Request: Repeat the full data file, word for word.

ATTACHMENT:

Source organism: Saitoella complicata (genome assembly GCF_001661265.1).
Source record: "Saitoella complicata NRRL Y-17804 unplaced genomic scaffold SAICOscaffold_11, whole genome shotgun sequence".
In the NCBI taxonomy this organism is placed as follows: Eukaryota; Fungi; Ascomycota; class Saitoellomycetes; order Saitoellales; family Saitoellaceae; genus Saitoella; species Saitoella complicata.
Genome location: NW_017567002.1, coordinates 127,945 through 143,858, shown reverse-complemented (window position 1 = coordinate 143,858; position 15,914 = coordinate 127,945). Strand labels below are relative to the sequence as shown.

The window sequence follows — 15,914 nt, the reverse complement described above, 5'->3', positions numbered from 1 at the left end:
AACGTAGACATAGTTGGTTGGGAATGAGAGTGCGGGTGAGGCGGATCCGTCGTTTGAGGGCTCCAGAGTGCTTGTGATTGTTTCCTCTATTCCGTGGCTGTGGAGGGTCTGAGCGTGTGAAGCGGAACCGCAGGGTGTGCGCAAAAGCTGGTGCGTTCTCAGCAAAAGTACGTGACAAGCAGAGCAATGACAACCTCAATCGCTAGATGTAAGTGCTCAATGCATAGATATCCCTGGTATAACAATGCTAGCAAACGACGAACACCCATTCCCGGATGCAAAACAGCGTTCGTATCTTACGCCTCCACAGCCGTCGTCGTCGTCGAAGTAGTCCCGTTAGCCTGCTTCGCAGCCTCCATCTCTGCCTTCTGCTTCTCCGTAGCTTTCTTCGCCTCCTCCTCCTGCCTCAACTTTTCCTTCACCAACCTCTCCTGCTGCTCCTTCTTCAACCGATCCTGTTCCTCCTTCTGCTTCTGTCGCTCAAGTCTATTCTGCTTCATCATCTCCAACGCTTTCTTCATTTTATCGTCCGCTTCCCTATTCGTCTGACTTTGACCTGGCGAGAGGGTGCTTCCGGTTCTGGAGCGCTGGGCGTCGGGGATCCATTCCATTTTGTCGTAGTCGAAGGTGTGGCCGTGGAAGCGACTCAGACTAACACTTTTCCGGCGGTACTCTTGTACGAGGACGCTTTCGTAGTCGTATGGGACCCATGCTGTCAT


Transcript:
Source organism: Saitoella complicata (genome assembly GCF_001661265.1).
Source record: "Saitoella complicata NRRL Y-17804 unplaced genomic scaffold SAICOscaffold_11, whole genome shotgun sequence".
In the NCBI taxonomy this organism is placed as follows: Eukaryota; Fungi; Ascomycota; class Saitoellomycetes; order Saitoellales; family Saitoellaceae; genus Saitoella; species Saitoella complicata.
Genome location: NW_017567002.1, coordinates 127,945 through 143,858, shown reverse-complemented (window position 1 = coordinate 143,858; position 15,914 = coordinate 127,945). Strand labels below are relative to the sequence as shown.

The window sequence follows — 15,914 nt, the reverse complement described above, 5'->3', positions numbered from 1 at the left end:
AACGTAGACATAGTTGGTTGGGAATGAGAGTGCGGGTGAGGCGGATCCGTCGTTTGAGGGCTCCAGAGTGCTTGTGATTGTTTCCTCTATTCCGTGGCTGTGGAGGGTCTGAGCGTGTGAAGCGGAACCGCAGGGTGTGCGCAAAAGCTGGTGCGTTCTCAGCAAAAGTACGTGACAAGCAGAGCAATGACAACCTCAATCGCTAGATGTAAGTGCTCAATGCATAGATATCCCTGGTATAACAATGCTAGCAAACGACGAACACCCATTCCCGGATGCAAAACAGCGTTCGTATCTTACGCCTCCACAGCCGTCGTCGTCGTCGAAGTAGTCCCGTTAGCCTGCTTCGCAGCCTCCATCTCTGCCTTCTGCTTCTCCGTAGCTTTCTTCGCCTCCTCCTCCTGCCTCAACTTTTCCTTCACCAACCTCTCCTGCTGCTCCTTCTTCAACCGATCCTGTTCCTCCTTCTGCTTCTGTCGCTCAAGTCTATTCTGCTTCATCATCTCCAACGCTTTCTTCATTTTATCGTCCGCTTCCCTATTCGTCTGACTTTGACCTGGCGAGAGGGTGCTTCCGGTTCTGGAGCGCTGGGCGTCGGGGATCCATTCCATTTTGTCGTAGTCGAAGGTGTGGCCGTGGAAGCGACTCAGACTAACACTTTTCCGGCGGTACTCTTGTACGAGGACGCTTTCGTAGTCGTATGGGACCCATGCTGTCAT